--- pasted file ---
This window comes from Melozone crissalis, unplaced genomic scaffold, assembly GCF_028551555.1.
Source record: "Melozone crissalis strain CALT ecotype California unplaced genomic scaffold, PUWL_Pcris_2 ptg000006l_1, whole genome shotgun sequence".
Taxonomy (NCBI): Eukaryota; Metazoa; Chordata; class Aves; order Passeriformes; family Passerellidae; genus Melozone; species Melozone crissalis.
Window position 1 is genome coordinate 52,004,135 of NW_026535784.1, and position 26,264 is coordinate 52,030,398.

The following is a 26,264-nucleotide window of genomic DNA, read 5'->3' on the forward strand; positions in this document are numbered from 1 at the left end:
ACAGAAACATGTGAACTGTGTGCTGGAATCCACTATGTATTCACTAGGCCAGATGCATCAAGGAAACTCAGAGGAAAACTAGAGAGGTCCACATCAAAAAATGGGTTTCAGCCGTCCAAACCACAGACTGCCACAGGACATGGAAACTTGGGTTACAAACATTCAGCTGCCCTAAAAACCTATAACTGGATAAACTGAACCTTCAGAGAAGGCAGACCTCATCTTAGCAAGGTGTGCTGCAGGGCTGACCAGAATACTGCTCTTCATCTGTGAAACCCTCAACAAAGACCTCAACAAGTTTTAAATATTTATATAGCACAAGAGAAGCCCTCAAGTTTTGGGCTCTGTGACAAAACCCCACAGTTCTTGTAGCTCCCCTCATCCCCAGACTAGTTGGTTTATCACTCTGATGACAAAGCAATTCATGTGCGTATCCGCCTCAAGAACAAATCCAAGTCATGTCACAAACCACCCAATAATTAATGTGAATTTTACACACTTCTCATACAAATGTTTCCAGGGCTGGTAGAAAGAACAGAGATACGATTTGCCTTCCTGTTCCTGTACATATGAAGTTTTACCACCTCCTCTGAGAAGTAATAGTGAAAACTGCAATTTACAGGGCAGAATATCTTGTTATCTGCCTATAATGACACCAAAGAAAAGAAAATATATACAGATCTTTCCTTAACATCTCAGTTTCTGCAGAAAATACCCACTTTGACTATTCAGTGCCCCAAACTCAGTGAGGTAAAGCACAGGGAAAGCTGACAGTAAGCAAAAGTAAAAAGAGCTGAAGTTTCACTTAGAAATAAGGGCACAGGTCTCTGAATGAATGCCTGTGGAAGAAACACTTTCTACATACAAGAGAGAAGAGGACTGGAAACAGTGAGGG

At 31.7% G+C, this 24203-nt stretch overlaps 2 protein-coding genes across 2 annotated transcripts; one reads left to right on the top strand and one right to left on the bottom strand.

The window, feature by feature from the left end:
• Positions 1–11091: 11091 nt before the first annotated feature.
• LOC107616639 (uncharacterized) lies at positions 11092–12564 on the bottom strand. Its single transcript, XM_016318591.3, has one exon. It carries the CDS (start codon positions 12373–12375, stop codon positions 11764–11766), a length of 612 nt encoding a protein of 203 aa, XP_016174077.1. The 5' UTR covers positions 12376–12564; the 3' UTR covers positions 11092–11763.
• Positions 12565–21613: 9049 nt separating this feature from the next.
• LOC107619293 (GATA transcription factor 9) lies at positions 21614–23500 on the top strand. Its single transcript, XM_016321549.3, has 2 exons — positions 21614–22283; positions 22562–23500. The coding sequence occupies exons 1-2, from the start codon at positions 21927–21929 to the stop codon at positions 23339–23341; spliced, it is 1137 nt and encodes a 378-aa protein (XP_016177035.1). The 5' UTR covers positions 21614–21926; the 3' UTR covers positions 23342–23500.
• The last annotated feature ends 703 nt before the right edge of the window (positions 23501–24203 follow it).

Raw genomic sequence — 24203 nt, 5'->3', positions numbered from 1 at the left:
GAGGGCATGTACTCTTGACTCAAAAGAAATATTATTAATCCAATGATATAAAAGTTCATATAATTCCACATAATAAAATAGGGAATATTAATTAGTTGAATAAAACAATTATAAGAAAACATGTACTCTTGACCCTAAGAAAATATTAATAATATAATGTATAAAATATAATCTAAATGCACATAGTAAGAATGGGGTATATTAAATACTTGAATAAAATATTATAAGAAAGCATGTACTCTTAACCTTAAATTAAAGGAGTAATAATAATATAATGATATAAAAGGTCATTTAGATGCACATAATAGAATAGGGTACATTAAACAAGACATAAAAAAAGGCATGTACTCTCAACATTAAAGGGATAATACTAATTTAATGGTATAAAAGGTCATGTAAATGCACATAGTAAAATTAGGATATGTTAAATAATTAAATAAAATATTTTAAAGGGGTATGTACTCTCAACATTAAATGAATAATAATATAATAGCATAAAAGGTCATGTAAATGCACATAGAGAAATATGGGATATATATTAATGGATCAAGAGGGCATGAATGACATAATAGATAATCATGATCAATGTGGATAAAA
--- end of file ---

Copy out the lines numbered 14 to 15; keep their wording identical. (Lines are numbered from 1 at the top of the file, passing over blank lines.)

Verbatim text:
Raw genomic sequence — 24203 nt, 5'->3', positions numbered from 1 at the left:
GAGGGCATGTACTCTTGACTCAAAAGAAATATTATTAATCCAATGATATAAAAGTTCATATAATTCCACATAATAAAATAGGGAATATTAATTAGTTGAATAAAACAATTATAAGAAAACATGTACTCTTGACCCTAAGAAAATATTAATAATATAATGTATAAAATATAATCTAAATGCACATAGTAAGAATGGGGTATATTAAATACTTGAATAAAATATTATAAGAAAGCATGTACTCTTAACCTTAAATTAAAGGAGTAATAATAATATAATGATATAAAAGGTCATTTAGATGCACATAATAGAATAGGGTACATTAAACAAGACATAAAAAAAGGCATGTACTCTCAACATTAAAGGGATAATACTAATTTAATGGTATAAAAGGTCATGTAAATGCACATAGTAAAATTAGGATATGTTAAATAATTAAATAAAATATTTTAAAGGGGTATGTACTCTCAACATTAAATGAATAATAATATAATAGCATAAAAGGTCATGTAAATGCACATAGAGAAATATGGGATATATATTAATGGATCAAGAGGGCATGAATGACATAATAGATAATCATGATCAATGTGGATAAAA